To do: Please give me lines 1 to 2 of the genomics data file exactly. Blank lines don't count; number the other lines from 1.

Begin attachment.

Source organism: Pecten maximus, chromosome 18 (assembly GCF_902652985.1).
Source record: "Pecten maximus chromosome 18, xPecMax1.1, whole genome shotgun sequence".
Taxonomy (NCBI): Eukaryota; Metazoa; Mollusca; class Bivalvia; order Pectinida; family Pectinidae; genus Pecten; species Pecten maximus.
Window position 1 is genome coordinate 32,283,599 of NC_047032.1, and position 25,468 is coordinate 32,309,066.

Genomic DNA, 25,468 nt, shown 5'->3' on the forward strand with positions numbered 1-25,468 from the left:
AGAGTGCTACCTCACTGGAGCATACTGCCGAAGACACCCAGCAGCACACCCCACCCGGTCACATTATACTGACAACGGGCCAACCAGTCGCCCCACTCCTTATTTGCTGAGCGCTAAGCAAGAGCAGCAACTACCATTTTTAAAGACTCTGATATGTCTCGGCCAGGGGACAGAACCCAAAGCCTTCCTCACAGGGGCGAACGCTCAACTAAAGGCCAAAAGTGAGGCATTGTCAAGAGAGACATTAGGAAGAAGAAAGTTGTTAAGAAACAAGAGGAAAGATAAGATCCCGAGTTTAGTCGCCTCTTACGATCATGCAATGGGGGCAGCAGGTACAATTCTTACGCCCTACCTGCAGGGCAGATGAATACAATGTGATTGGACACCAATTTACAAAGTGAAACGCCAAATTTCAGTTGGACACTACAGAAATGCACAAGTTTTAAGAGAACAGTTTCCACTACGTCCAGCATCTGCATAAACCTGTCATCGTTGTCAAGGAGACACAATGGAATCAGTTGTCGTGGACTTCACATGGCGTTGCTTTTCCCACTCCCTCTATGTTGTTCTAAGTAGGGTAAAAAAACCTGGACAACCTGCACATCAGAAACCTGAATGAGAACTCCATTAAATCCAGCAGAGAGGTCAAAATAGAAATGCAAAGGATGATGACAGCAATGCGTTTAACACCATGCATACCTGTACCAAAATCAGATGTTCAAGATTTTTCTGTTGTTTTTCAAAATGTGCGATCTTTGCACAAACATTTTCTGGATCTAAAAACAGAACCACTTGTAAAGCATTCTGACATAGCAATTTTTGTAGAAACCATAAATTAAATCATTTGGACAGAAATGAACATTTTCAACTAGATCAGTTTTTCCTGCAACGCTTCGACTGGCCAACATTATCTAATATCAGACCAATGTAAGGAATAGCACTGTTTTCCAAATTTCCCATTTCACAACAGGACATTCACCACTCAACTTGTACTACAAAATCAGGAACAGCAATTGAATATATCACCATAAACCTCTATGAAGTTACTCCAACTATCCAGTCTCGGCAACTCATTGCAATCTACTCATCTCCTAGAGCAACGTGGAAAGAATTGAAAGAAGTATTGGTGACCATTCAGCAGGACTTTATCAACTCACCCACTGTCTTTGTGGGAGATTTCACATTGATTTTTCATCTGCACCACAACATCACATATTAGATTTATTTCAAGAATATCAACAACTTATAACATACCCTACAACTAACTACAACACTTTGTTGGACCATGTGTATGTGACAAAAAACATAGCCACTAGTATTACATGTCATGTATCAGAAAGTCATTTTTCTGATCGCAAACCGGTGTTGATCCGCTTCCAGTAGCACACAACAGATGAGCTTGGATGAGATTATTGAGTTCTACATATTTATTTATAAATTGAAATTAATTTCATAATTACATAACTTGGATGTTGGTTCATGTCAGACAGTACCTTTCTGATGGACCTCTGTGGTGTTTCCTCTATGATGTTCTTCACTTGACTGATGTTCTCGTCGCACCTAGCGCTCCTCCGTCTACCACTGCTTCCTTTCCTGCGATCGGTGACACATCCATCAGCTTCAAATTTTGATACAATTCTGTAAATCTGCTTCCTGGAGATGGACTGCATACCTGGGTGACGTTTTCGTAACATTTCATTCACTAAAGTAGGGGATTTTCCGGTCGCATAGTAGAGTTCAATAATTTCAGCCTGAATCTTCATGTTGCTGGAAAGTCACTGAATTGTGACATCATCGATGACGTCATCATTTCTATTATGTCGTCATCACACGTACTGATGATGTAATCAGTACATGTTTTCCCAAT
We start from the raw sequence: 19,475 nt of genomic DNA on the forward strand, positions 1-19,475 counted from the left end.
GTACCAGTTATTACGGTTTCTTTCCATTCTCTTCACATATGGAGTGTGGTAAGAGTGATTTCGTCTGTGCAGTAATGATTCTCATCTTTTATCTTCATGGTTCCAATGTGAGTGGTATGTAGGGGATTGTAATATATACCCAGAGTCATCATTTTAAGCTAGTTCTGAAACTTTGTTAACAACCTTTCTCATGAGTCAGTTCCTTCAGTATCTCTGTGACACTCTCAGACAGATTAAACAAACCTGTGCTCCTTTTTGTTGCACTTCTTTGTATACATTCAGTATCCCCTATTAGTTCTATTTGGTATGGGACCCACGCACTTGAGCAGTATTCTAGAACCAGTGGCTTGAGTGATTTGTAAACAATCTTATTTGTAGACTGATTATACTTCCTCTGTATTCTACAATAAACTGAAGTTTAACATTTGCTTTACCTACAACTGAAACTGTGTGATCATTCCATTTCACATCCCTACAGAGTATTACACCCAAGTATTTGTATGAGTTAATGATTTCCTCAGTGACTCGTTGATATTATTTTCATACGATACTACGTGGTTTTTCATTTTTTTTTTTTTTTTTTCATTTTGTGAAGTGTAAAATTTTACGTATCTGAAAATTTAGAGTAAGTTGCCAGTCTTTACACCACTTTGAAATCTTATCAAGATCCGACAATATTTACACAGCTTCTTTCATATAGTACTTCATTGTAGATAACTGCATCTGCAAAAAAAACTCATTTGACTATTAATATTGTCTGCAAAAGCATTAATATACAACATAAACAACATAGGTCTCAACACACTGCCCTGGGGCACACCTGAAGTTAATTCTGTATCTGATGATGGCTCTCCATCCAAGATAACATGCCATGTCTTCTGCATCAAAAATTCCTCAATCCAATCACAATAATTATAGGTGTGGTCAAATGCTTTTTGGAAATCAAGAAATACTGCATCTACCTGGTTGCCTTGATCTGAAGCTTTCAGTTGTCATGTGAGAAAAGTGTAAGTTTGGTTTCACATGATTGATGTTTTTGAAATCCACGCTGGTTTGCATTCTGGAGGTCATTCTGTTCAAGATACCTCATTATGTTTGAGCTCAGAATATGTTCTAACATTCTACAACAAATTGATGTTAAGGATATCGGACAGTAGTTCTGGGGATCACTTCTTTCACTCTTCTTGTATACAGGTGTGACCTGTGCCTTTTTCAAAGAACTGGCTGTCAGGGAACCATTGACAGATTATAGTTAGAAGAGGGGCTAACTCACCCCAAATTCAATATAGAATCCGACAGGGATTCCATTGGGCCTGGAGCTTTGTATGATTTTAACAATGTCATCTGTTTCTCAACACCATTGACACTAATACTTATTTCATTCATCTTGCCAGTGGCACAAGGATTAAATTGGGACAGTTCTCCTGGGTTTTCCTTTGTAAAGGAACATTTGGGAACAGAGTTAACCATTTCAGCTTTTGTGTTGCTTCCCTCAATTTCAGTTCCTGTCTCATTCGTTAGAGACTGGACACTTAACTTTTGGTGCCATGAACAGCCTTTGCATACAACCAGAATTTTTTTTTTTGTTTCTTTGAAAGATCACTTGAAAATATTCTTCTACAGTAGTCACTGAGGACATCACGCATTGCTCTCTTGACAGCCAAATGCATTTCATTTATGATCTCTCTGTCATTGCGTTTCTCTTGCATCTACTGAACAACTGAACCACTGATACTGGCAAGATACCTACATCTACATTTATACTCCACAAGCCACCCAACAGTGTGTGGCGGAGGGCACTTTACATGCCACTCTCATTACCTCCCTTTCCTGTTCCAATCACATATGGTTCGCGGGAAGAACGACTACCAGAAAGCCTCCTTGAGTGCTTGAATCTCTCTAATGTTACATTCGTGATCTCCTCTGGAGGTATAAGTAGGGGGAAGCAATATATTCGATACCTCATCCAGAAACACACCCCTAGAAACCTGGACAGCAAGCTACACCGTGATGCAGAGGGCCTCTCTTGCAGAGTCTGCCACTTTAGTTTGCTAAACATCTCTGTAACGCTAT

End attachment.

Source organism: Pecten maximus, chromosome 18 (assembly GCF_902652985.1).
Source record: "Pecten maximus chromosome 18, xPecMax1.1, whole genome shotgun sequence".